Maya Recordings Festival: Winterthur, Switzerland, September 23-25, 2011
September 23-25, 2011
The Maya Recordings label is unusual, if not unique, in that it releases CDs of baroque music (Bach, Biber, Telemann) alongside contemporary composition (Barry Guy) and some of the most exciting free jazz imaginable (Mats Gustafsson, Evan Parker and others). To celebrate 20 years of its existence, a three-day festival was held in Winterthur, a small city near Zurich, during which many of those who recorded for the label came together to reflect every aspect of the label's history, as well as much that was new.
That fascinating mixture of musical practices was perfectly represented on the first night with a program that brought together the written compositions of J. S. Bach and Evan Parker's improvised compositions. The concert began with Bach's Sonata in F minor, played by baroque violinist Maya Homburger and harpsichordist Malcolm Proud; Homburger demonstrated a wonderful way of leaning into the notes as if accepting the music, while everything Proud did represented a clear, egoless service to the music. This was followed by Parker playing solo soprano saxophone and, while his music made no direct reference to what had come before, it was, on its own terms, every bit as knotted and multilayeredand as absorbing and involvingas Bach's music.
Next, Proud played Bach's Chromatic Fantasy and Fugue, with all of its complexity delivered with clarity and flowing eloquence. Silence followed, as it did after each of these performances, and then Parker performed another soprano solo. This time something immense occurred, with a solo of great intensity leading him to a dogged examination of phrases within the multitude of phrases he created. It was stirring, magical playing, decaying eventually towards a special kind of silence. To finish, Homburger and Proud joined together again for Bach's Sonata in C major, another compelling performance and finale to a concert which was, in every sense, about letting the music be heard. Finally the audience could clap.
The second concert of the night brought together bassist Barry Guy, saxophonist Mats Gustafson and percussionist Raymond Strid), collectively known as the Tarfala Trio. Beginning with such immediacy and urgency that it was like resuming a paused CD track, the music was already there, bursting forth with unyielding, unrelenting energy. Then, just as suddenly, it dissipated and turned to a moment of relative quiet from Guy's bass, joined by breathy tenor from Gustafsson and on to a perfect ending. Seeing Gustafsson on baritone is always enthralling; it's wonderful to watch him popping, heaving, and wavering on the cusp of letting go with a torrent of raw sound. Both Guy and Strid played with matching determination and precisely judged attention, adding exactly what the music needed at each moment of its formation.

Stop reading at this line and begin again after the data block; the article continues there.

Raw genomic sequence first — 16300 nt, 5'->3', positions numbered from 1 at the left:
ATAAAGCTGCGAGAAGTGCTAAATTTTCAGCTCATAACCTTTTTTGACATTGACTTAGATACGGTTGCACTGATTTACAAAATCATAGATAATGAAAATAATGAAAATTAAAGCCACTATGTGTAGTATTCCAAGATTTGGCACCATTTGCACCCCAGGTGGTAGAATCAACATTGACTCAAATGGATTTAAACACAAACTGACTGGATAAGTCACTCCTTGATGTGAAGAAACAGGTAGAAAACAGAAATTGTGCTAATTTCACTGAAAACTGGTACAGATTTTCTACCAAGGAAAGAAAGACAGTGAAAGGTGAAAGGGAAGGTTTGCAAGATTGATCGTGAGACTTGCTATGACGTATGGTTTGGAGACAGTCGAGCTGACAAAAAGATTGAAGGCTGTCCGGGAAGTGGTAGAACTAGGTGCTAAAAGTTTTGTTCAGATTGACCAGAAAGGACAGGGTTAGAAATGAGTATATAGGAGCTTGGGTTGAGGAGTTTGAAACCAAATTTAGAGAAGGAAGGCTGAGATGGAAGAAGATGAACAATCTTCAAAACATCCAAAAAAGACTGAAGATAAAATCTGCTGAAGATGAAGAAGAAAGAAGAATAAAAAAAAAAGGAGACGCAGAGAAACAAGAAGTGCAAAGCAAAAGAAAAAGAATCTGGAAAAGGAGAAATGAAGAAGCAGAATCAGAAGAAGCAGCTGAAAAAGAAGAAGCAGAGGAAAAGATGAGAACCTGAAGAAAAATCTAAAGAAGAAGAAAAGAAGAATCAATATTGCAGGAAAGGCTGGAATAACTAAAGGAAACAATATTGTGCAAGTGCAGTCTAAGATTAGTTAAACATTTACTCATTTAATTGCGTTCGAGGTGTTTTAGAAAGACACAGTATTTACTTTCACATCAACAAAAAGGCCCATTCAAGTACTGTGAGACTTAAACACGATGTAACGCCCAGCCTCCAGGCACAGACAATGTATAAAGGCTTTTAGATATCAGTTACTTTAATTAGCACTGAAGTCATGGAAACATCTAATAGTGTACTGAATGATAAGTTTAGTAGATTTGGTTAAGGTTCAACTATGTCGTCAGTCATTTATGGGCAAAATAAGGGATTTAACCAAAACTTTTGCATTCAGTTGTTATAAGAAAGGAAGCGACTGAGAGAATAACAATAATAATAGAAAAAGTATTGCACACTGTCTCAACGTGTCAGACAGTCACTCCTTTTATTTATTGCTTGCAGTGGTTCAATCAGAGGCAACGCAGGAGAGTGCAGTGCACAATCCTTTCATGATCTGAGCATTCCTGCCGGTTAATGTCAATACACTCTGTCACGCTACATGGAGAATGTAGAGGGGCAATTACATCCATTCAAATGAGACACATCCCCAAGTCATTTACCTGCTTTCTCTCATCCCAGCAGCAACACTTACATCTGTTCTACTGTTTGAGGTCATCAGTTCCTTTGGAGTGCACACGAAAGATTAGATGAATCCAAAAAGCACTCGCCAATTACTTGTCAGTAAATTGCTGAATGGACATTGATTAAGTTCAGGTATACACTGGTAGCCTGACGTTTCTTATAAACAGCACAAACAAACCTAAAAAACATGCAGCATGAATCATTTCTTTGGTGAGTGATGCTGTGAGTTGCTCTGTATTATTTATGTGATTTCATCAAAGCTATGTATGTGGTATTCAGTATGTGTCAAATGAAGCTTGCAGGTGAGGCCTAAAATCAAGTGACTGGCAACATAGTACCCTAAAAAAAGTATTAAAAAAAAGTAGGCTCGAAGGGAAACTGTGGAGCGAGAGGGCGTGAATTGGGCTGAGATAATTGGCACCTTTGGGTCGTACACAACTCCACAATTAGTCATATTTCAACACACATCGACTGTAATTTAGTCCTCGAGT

For the opening series of concerts on the second day, the musicians present played in solo, duo and trio formation, starting with Maya Homburger playing Barry Guy's "Celebration," originally recorded for solo violin, but with percussionist Paul Lytton joining her on this occasion. A daring choice as, rather than underpinning or decorating her playing, Lytton decided, instead, to be playfully provocative, erupting at unexpected moments and confounding the musiceven bowing part of his kit, as if in parody. The composition survived, but enmeshed in a lot of mischievous humor.
Homburger then performed another of Guy's compositions, "Lysandra," one of three pieces named after butterflies, which are paired on disc with Bach's Violin Sonatas and Partitas. This piece demanded a lot of the violinist, including, as it does, some very fast and intricate passages, which Homburger negotiated with vigor and unerring accuracy.
Guy and pianist Augusti Fernandez used delicate themes as the impetus for closely argued exchanges, where the melodic fragments were quickly shattered, the better to achieve the kind of quickly evolving, unpredictable changes of mood in which they both revel. This was only possible because both have such complete control of their instruments and because both listen with such attention to what the other is doing. This they demonstrated especially well as they moved from harsh, agitated playing towards the serene calm of "How to go into a room you are already in."
When Guy played in duo with Lytton, they both used a range of unconventional additions to their instruments and unorthodox techniques with which to play them. Despite having played together for many years, they still demonstrated a real joy in the childlike investigation of what-happens-if-I-do-this? Their pleasure was as much a treat to watch as it was to hear.